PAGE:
Autism and Relationships Post Holiday Self-Care

strong>The holidays can be especially taxing for mixed-neurological couples. Many mixed couples experience more conflict than respite. While same-neurological typically developing couples are often using the time off to relax and rejuvenate from the year’s work, mixed-neurological couples are managing the stress of communication and the mutual sense of unmet needs. So little is known about same-neurological ASD couples that it’s hard to even make conjectures about what they may be experiencing. Again, far more research is necessary. 



Both partners in mixed relationships can recover from the holidays through self-care. If you’re the ASD partner, remember that it’s also very important for your typically developing spouse to get some time and space for self-care, too. Your life isn’t easy and you do manage daily difficulties that your partner doesn’t face, but your partner also has needs and a perspective. Your partner gets tired and experiences difficulties, too.

Many of you also have children on the autism spectrum and your typically developing partner is probably using all of the skills that come along with having a typically developing brain to help your children on the spectrum succeed.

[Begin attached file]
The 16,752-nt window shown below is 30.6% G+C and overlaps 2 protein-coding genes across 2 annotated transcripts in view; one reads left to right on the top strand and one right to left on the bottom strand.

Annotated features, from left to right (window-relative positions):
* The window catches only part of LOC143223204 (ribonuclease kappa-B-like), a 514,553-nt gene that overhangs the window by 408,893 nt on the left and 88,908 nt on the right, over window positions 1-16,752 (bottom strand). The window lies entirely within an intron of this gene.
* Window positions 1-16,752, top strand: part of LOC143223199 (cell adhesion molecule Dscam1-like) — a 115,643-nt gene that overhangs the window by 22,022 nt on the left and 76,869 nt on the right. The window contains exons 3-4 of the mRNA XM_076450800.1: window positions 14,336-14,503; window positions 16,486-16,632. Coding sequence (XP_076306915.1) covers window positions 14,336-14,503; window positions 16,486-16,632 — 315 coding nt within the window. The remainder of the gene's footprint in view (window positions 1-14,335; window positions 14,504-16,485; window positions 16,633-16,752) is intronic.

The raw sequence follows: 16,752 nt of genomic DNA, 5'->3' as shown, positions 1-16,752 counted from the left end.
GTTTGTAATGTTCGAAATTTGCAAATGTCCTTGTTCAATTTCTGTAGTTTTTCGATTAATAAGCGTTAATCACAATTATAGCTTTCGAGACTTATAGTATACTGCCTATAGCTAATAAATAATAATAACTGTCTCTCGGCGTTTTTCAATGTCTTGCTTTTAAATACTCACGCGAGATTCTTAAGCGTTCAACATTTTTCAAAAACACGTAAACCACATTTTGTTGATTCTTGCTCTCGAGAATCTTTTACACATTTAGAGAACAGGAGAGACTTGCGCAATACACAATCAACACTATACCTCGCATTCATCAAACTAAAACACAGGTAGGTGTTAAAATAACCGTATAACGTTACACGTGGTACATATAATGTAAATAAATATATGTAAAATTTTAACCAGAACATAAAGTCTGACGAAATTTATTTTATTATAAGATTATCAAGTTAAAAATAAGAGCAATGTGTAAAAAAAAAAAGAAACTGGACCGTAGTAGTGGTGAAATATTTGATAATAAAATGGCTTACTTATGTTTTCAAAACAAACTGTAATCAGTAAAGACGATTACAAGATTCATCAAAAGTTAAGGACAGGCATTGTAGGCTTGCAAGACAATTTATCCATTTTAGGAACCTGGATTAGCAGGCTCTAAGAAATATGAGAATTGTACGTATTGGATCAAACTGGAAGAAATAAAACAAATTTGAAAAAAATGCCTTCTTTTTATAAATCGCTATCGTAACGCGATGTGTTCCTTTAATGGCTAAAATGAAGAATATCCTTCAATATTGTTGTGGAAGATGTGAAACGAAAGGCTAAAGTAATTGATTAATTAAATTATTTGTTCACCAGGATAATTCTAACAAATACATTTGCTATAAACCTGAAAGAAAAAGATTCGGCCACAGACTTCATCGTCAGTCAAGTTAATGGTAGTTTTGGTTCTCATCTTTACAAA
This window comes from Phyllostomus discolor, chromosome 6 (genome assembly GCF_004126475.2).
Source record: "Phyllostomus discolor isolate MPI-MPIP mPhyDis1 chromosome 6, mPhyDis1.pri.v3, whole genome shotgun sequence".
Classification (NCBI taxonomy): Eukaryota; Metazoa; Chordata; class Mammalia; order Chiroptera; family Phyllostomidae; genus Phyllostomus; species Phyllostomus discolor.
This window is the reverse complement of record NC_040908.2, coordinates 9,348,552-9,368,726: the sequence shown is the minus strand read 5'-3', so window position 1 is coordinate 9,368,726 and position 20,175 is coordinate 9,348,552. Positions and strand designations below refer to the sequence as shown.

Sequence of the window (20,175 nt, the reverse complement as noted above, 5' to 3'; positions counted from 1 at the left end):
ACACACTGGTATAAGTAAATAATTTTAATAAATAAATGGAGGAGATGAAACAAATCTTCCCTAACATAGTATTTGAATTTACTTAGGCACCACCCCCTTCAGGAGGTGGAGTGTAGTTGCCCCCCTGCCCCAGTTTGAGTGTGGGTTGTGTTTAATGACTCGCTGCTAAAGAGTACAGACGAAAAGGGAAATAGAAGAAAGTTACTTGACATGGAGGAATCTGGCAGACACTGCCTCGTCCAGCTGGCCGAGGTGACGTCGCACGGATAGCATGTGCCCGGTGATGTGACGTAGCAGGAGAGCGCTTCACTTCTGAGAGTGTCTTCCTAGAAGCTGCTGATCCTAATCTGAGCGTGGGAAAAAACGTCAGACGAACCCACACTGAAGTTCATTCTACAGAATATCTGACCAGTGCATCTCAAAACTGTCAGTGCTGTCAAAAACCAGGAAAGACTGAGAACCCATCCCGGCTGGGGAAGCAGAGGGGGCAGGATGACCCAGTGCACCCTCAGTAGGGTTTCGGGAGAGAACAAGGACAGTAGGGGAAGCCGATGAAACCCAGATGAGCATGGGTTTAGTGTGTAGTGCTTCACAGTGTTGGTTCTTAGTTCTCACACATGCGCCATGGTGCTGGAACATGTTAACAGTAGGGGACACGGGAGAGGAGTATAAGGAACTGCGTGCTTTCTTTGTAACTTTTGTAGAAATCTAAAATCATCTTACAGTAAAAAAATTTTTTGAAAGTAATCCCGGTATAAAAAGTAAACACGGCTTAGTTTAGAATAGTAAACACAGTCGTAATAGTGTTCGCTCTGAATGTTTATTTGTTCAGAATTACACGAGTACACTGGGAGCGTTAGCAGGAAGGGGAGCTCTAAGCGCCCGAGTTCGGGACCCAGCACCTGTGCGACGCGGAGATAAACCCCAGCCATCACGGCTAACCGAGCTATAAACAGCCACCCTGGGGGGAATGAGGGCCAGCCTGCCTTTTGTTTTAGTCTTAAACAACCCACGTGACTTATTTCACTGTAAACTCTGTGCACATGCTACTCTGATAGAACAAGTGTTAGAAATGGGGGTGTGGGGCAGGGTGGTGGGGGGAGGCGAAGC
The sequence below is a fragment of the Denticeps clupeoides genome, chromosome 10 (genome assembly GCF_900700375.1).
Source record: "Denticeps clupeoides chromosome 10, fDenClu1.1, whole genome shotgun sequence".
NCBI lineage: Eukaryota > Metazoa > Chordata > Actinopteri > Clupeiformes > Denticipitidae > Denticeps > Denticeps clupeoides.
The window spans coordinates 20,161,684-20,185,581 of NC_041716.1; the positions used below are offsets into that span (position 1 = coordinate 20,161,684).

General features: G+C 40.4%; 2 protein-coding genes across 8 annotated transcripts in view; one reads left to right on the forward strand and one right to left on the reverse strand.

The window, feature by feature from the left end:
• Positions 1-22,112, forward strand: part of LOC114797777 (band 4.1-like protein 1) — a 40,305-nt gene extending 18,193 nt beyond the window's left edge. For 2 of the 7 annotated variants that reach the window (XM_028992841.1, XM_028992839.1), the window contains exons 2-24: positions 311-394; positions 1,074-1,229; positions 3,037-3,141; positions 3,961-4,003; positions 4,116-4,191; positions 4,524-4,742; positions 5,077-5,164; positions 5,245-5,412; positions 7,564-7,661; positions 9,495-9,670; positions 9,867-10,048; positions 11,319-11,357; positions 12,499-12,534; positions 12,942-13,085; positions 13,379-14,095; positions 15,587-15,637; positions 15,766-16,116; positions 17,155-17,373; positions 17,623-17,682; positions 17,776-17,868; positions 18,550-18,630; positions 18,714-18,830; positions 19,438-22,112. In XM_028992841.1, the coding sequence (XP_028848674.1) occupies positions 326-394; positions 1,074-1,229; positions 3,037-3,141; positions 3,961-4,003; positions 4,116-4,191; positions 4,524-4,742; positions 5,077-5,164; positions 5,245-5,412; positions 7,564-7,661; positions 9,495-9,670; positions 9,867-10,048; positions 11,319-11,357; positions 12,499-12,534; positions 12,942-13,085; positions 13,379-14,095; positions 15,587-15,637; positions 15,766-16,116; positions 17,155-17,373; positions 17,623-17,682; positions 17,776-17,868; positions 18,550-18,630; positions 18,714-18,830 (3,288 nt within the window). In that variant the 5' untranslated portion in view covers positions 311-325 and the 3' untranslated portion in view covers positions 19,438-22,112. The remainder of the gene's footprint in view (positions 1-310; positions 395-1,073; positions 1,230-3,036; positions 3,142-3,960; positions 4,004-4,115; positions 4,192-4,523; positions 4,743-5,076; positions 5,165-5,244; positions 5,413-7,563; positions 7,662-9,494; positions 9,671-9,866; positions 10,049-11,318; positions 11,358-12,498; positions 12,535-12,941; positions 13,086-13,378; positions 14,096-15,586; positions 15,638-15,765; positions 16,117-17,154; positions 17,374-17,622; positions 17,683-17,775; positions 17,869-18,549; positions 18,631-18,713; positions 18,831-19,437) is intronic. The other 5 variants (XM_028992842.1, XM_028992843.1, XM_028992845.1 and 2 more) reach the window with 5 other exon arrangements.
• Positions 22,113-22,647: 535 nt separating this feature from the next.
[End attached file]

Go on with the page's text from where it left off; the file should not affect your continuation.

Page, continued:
And that is hard! Autism in children is taxing on parents and families. Your typically developing partner needs a break, too.



Self-care is for both partners and both partners need to think about ways the other person might take some time off to be alone and recuperate from any holiday conflict.



So, regardless of neurology, here are some of the things you can both do to support each other and yourselves this post-holiday season. And, if you’re typically developing, you can do these things regardless of whether or not you get support from your ASD partner: 



  1. Take time away from the family and relationship to spend with same-neurological friends

    Typically developing report feeling a sense of relief and peace when socializing with other typically developing people (RESEARCH IDEA). 

People with ASD report enjoying the time they spend with other adults on the spectrum who share their same special interests.
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  3. Take the time and spend the money to get a massage. Remember to stretch.